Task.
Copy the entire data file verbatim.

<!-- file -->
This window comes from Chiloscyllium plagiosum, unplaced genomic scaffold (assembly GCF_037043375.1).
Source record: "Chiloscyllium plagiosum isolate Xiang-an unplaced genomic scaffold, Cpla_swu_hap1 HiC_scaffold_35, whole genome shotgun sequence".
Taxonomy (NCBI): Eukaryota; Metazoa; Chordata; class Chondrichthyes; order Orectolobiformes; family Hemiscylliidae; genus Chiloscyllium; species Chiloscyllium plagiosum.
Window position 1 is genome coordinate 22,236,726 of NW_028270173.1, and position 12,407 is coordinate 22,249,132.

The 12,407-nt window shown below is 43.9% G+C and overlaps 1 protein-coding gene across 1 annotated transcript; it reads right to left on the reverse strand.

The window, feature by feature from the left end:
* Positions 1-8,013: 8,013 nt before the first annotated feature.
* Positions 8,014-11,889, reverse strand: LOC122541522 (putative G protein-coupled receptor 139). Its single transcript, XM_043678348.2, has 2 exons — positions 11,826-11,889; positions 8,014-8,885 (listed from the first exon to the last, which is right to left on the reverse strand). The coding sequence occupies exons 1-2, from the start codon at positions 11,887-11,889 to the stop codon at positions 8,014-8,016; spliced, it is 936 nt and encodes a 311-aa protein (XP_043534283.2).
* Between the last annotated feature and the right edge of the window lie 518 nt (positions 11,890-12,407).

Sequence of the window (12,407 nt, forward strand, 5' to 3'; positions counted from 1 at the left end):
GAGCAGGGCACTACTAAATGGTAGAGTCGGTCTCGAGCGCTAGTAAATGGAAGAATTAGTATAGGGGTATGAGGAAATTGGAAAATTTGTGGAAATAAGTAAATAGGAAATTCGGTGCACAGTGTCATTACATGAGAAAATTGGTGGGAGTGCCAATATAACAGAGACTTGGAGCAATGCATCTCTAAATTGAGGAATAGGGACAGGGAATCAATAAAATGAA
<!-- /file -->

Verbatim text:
This window comes from Chiloscyllium plagiosum, unplaced genomic scaffold (assembly GCF_037043375.1).
Source record: "Chiloscyllium plagiosum isolate Xiang-an unplaced genomic scaffold, Cpla_swu_hap1 HiC_scaffold_35, whole genome shotgun sequence".
Taxonomy (NCBI): Eukaryota; Metazoa; Chordata; class Chondrichthyes; order Orectolobiformes; family Hemiscylliidae; genus Chiloscyllium; species Chiloscyllium plagiosum.
Window position 1 is genome coordinate 22,236,726 of NW_028270173.1, and position 12,407 is coordinate 22,249,132.

The 12,407-nt window shown below is 43.9% G+C and overlaps 1 protein-coding gene across 1 annotated transcript; it reads right to left on the reverse strand.

The window, feature by feature from the left end:
* Positions 1-8,013: 8,013 nt before the first annotated feature.
* Positions 8,014-11,889, reverse strand: LOC122541522 (putative G protein-coupled receptor 139). Its single transcript, XM_043678348.2, has 2 exons — positions 11,826-11,889; positions 8,014-8,885 (listed from the first exon to the last, which is right to left on the reverse strand). The coding sequence occupies exons 1-2, from the start codon at positions 11,887-11,889 to the stop codon at positions 8,014-8,016; spliced, it is 936 nt and encodes a 311-aa protein (XP_043534283.2).
* Between the last annotated feature and the right edge of the window lie 518 nt (positions 11,890-12,407).

Sequence of the window (12,407 nt, forward strand, 5' to 3'; positions counted from 1 at the left end):
GAGCAGGGCACTACTAAATGGTAGAGTCGGTCTCGAGCGCTAGTAAATGGAAGAATTAGTATAGGGGTATGAGGAAATTGGAAAATTTGTGGAAATAAGTAAATAGGAAATTCGGTGCACAGTGTCATTACATGAGAAAATTGGTGGGAGTGCCAATATAACAGAGACTTGGAGCAATGCATCTCTAAATTGAGGAATAGGGACAGGGAATCAATAAAATGAA